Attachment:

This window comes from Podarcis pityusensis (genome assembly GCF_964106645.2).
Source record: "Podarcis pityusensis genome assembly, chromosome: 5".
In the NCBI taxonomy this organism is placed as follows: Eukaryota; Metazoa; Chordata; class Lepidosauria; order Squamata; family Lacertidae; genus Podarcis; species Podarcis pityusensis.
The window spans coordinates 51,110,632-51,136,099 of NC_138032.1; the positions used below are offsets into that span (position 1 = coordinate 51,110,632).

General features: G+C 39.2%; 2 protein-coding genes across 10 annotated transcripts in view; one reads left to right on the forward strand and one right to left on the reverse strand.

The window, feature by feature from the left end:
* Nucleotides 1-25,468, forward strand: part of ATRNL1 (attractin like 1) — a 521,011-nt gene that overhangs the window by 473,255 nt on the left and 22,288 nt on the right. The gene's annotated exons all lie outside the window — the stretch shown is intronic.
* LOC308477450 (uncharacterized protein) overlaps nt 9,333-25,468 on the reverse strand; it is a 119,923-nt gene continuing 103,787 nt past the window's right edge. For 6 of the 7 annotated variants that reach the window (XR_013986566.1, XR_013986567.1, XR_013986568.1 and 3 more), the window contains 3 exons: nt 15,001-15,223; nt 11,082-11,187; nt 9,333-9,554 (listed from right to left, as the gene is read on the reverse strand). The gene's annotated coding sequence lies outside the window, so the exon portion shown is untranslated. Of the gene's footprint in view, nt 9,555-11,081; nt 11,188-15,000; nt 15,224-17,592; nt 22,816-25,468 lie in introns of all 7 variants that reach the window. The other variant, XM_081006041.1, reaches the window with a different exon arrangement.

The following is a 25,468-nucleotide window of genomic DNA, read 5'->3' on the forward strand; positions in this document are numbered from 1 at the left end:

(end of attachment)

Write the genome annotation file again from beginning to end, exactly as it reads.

This window comes from Podarcis pityusensis (genome assembly GCF_964106645.2).
Source record: "Podarcis pityusensis genome assembly, chromosome: 5".
In the NCBI taxonomy this organism is placed as follows: Eukaryota; Metazoa; Chordata; class Lepidosauria; order Squamata; family Lacertidae; genus Podarcis; species Podarcis pityusensis.
The window spans coordinates 51,110,632-51,136,099 of NC_138032.1; the positions used below are offsets into that span (position 1 = coordinate 51,110,632).

General features: G+C 39.2%; 2 protein-coding genes across 10 annotated transcripts in view; one reads left to right on the forward strand and one right to left on the reverse strand.

The window, feature by feature from the left end:
* Nucleotides 1-25,468, forward strand: part of ATRNL1 (attractin like 1) — a 521,011-nt gene that overhangs the window by 473,255 nt on the left and 22,288 nt on the right. The gene's annotated exons all lie outside the window — the stretch shown is intronic.
* LOC308477450 (uncharacterized protein) overlaps nt 9,333-25,468 on the reverse strand; it is a 119,923-nt gene continuing 103,787 nt past the window's right edge. For 6 of the 7 annotated variants that reach the window (XR_013986566.1, XR_013986567.1, XR_013986568.1 and 3 more), the window contains 3 exons: nt 15,001-15,223; nt 11,082-11,187; nt 9,333-9,554 (listed from right to left, as the gene is read on the reverse strand). The gene's annotated coding sequence lies outside the window, so the exon portion shown is untranslated. Of the gene's footprint in view, nt 9,555-11,081; nt 11,188-15,000; nt 15,224-17,592; nt 22,816-25,468 lie in introns of all 7 variants that reach the window. The other variant, XM_081006041.1, reaches the window with a different exon arrangement.

The following is a 25,468-nucleotide window of genomic DNA, read 5'->3' on the forward strand; positions in this document are numbered from 1 at the left end: